I think instead of actually talking about the negative effects of the pandemic, it’s about opening up the positivity around what people can get back to and us providing the products and the messaging to support that. The other point I would say is the role of social media. I’m sure it’s on the top of everybody’s minds that latest Facebook and Instagram report in terms of like how, for instance, 32% of teen girls feel bad about their bodies and social media obviously has a role in that. But I’m not dissing social media because we actually work with social media all the time in how we actually put our message out there and then how we promote our message. But what I say is we can be the antidote to some of that negativity. That’s the role that we want as a brand to play in people’s lives to really celebrate people’s bodies.

Siobhan Lonergan:
I think that’s the thing, whether you choose to buy shapewear or not, that’s not important. Everybody is beautiful and that’s the starting point that we go for then we can build on that if they are interested in engaging with us, if they want those types of products, then that’s where we get involved.

Carol Spieckerman:
Great. You talked about the negativity out there and in that vein, there are some critics that claim that shapewear is actually an opposition to body positivity. What’s your take on that?

Siobhan Lonergan:
I think it’s all about choice. We believe in giving people the choice to wear shapewear or not. It’s a personal preference. For many people it inspires confidence and shapewear has many different roles. For instance, it makes your clothes feel better. It gives you a level of control or support. And I personally wear shapewear for that reason. I like the feeling of feeling secure and the smoothing effect. Then others might wear it during the summer because it’s great for thigh shaping. So there are many reasons that people would wear shapewear. Some of them are emotional. Some of them are functional, but we want to give them the choice. But our mission is to shape the lives of our customers by providing everyday essentials and that’s for all body types, all shapes, all sizes. I think our job is to reinforce that your body is beautiful, whether you wear shapewear or not. And that’s the message that we want to promote within our communication.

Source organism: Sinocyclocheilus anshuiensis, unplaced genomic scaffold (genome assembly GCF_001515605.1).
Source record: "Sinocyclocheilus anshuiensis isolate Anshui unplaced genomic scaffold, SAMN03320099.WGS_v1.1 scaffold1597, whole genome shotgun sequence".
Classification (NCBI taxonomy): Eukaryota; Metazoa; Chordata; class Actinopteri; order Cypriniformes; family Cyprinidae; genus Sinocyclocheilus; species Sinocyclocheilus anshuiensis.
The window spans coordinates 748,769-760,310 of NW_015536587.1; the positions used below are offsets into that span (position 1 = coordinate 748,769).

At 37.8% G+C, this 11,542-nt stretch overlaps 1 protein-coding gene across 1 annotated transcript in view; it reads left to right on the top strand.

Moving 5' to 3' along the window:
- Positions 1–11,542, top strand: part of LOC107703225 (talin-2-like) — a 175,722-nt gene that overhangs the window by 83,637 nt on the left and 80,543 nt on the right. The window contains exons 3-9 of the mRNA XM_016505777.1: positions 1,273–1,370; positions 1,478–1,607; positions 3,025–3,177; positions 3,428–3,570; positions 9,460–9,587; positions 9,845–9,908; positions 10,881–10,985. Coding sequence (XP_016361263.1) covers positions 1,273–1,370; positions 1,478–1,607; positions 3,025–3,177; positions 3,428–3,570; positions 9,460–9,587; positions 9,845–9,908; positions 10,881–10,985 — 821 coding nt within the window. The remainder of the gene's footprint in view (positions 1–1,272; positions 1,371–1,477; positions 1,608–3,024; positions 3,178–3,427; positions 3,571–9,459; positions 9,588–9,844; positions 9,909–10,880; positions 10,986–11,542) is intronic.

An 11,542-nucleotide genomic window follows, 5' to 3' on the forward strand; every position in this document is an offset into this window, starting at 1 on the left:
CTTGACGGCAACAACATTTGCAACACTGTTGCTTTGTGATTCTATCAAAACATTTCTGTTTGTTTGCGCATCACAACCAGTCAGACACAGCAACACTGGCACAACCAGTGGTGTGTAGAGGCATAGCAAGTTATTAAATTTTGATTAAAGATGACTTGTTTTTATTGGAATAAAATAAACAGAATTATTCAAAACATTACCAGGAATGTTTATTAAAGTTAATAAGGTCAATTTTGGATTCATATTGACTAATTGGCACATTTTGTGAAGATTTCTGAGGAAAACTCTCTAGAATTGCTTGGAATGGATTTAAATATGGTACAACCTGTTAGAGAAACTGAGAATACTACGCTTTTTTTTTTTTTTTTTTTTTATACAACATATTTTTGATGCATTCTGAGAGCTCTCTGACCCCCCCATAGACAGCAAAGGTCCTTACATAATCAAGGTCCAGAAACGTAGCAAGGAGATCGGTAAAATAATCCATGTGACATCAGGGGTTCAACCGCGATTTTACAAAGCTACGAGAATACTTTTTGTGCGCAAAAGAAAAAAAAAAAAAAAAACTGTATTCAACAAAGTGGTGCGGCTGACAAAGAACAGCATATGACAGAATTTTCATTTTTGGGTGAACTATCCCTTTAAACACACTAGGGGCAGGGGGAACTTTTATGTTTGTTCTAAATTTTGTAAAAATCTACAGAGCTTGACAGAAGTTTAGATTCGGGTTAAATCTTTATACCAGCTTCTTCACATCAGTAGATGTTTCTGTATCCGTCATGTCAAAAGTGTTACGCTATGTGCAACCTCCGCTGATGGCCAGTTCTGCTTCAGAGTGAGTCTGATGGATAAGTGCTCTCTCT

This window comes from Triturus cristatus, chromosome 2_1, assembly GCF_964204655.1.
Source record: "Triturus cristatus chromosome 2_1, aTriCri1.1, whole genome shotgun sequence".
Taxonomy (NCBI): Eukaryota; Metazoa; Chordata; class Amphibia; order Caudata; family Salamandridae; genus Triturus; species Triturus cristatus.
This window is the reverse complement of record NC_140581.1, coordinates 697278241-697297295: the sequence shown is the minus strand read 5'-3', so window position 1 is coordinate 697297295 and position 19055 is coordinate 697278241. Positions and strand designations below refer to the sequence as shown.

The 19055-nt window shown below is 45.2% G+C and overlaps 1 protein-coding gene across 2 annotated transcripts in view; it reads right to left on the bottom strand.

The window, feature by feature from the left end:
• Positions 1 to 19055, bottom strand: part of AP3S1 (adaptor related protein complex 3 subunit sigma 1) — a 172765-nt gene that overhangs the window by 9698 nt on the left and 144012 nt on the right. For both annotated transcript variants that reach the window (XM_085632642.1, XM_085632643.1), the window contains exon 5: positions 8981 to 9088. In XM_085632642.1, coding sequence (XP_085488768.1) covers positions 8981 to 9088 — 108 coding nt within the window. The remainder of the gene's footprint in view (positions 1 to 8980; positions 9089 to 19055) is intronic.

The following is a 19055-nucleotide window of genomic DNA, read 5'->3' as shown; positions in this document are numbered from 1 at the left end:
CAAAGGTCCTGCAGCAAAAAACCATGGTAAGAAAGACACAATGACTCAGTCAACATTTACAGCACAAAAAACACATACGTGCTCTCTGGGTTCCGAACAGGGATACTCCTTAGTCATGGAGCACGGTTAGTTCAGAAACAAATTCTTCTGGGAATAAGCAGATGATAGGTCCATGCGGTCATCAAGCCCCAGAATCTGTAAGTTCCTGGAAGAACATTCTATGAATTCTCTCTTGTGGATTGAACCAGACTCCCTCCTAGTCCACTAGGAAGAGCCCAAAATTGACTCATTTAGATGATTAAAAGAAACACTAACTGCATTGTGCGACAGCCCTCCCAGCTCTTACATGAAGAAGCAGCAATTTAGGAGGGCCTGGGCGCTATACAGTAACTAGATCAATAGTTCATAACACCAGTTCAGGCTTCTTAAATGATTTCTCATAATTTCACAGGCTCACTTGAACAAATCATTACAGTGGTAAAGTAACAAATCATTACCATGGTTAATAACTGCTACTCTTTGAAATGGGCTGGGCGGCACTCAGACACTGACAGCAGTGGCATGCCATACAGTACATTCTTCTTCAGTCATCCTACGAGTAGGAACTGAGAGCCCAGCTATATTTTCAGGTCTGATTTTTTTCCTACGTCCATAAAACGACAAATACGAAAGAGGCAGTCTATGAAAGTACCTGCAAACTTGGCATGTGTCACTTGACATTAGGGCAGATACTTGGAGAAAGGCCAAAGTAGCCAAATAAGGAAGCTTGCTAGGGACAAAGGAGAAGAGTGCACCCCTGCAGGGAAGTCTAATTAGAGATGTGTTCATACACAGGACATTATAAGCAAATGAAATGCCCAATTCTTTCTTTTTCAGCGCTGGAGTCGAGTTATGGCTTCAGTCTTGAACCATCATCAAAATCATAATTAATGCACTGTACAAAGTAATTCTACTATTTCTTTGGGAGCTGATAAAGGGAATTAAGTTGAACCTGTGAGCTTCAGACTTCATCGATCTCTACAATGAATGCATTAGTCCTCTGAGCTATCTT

Carol Spieckerman:
I would think it’s really tricky and maybe even a minefield to craft messages that are body positive for such a diverse customer base. Can you share any examples, like specific examples of how you navigate that and how you’re able to articulate body positive messages consistently to your customers and have them resonate across such a diverse customer base?

Siobhan Lonergan:
Well, I think we’ve invested heavily in influencer programs and brand ambassador programs in this last year because we believe that word of mouth and getting other people’s perspectives is the key to reaching those audiences. We don’t always pertain to know everything about everything, but we know that our customers love to hear from other people that are going through similar things. One of our initiatives this year was to hire a chief mom officer. She specifically is really strong in body positivity. She works with us on our campaigns. She provides insights from a mom perspective, but also from a body normative and positive perspective as well. Just working with her has actually helped shape some of our communications and shape how we approach different campaigns. Then in August we celebrated National Shapewear Day in New York city, where we had a bus drive to the city with a fleet of women and the Real Housewives of New York star, Eboni K. Williams.

Siobhan Lonergan: